A Microbial Biorealm page on the genus Halobacterium
See also Natronococcus
Higher order taxa:
Archaea; Euryarchaeota; Halobacteria; Halobacteriales; Halobacteriaceae
Halobacterium sp. NRC-1, H. salinarum
Description and Significance
Halobacteria are halophilic microorganisms, which means they grow in extremely high salinity environments. This archaeon can act as a good model for some aspects of eukaryotic biology, such as DNA replication, transcription, and translation. The major reason for this is that certain strains can be grown in laboratory conditions. Comparing a halophile genome to that of other prokaryotes should give insight into microbial adaptation to extreme conditions.
The Halobacterium NRC-1 genome is 2,571,010 bp compiled into 3 circular replicons. More specifically, it is divided into one large chromosome with 2,014,239 bp and 2 small replicons pNRC100 (191,346 bp) and pNRC200 (365,425 bp). While much smaller than the large chromosome, the two plasmids account for most of the 91 insertion sequences and include genes for a DNA polymerase, seven transcription factors, genes in potassium and phosphate uptake, and cell division. The genome was discovered to contain a high G+C content at 67.9% on the large chromosome and 57.9% and 59.2% on the two plasmids. The genome also contained 91 insertion sequence elements comprised of 12 families, including 29 on pNRC100, 40 on pNRC200, and 22 on the large chromosome. This helps explain the genetic plasticity that has been observed in Halobacteria. Of the archaea, Halobacteria are viewed as being involved in the most lateral genetics (gene transfer between domains) and a proof that this transfer does take place.
Cell Structure and Metabolism
Halobacterium species are obligate aerobic, rod-shaped, archaea enveloped by a single lipid bilayer membrane surrounded by an S-layer made from the cell-surface glycoprotein. Halobacteria can grow on amino acids in aerobic conditions, however it has been found that they can also grow in an anaerobic environment given the correct conditions. These conditions are supported by amino acids such that arginine fermentation can occur. Although Halobacterium NRC-1 contains genes for glucose degradation as well as genes for enzymes of a fatty acid oxidation pathway, it does not seem able to use these as energy sources. Even though the cytoplasm retains an osmotic equilibrium with the hypersaline environment, the cell maintains a high potassium concentration. It does this by using many active transporters.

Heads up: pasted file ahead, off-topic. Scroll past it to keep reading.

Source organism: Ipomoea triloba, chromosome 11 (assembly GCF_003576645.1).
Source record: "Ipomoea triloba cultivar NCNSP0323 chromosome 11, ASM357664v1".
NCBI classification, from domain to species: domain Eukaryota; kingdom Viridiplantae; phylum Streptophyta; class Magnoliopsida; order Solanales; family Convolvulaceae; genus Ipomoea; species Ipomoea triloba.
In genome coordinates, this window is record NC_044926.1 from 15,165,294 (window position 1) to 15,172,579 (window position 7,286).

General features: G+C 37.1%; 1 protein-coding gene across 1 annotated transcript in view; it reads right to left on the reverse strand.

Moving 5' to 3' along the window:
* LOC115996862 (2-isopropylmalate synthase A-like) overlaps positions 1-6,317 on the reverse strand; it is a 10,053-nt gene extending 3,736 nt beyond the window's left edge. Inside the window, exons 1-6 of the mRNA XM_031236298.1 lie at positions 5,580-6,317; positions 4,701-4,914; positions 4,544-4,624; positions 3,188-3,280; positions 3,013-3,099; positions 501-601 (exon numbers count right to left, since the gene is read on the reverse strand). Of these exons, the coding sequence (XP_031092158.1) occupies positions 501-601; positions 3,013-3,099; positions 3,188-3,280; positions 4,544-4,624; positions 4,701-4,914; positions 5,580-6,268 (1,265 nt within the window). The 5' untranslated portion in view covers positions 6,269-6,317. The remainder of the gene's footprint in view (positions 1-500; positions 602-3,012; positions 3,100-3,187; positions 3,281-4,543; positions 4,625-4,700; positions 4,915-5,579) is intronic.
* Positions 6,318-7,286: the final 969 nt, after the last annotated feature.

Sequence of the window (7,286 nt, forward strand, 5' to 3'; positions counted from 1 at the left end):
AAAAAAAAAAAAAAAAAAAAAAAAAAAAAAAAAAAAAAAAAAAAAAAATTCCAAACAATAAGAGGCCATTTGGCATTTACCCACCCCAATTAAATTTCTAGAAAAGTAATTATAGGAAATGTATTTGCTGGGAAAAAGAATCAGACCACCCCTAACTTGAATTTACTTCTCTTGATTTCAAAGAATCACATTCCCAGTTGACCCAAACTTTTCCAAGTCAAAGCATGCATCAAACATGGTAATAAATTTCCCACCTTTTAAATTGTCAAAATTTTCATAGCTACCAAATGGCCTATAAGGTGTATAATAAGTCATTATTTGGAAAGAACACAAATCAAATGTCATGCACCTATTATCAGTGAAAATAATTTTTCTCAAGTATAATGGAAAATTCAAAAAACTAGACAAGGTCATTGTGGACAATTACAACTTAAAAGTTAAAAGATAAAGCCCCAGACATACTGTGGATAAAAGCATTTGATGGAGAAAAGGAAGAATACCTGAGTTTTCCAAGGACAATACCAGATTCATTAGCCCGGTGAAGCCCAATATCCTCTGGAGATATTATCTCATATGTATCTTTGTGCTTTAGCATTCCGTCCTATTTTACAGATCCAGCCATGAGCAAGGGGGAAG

Many Halobacterium species possess proteinaceous organelles called gas vesicles. These vesicles are used to increase buoyancy and allow for taxis towards water-air interfaces. These bacteria are obligate aerobes that colonize water surfaces and harvest using membrane proteins, bacteriorhodopsin for metabolism. The gas vesicles, therefore, serve the function of allowing the Halobacterium to meet the obligate aerobe requirements.
Halobacteria can be found in highly saline lakes such as the Great Salt Lake, the Dead Sea, and Lake Magadi. Halobacterium can be identified in bodies of water by the light-detecting pigment bacteriorhodopsin, which not only provides the archaeon with chemical energy, but gives it a reddish hue as well. An optimal temperature for growth has been observed at 37oC.
On an interesting note, however, Halobacteria are a candidate for a life form present on Mars. One of the problems associated with the survival on Mars is the destructive ultraviolet light. Halobacteria have an advantage here. These microorganisms develop a thin crust of salt that can moderate some of the ultraviolet light. Sodium chloride is the most common salt and chloride salts are opaque to short-wave ultraviolet. Their photosynthetic pigment, bacteriorhodopsin, is actually opaque to the longer wavelength ultraviolet (its red color). The obstacle Halobacteria would need to overcome is being able to grow at a low temperature during a presumably short time span when a pool of water could be liquid.
- Ng et al. 2000. Genome sequence of Halobacterium species NRC-1. PNAS vol 92, no 22; 12176-12181
- Walsby, A. E. (1994). Gas vesicles. Microbiol. Mol. Biol. Rev., 58(1), 94-144. Retrieved December 4, 2008, from http://mmbr.asm.org/cgi/content/abstract/58/1/94.
- Landis, Geoffrey A. 2001. Martian Water: Are There Extant Halobacteria on Mars?. Astrobiology vol. 1 no. 2: 161-164.
- Koonin, E.V., K.S. Makarova, and L. Aravind. 2001. Horizontal Gene Transfer in Prokaryotes: Quantification and Classification. Annu. Rev. Microbiol. 55:709-42.
- Hassanshahian M, Mohamadian J. Isolation and characterization of Halobacterium salinarum from saline lakes in Iran. Jundishapur J Microbiol. 2011; 4(Supplement 1): S59-S65.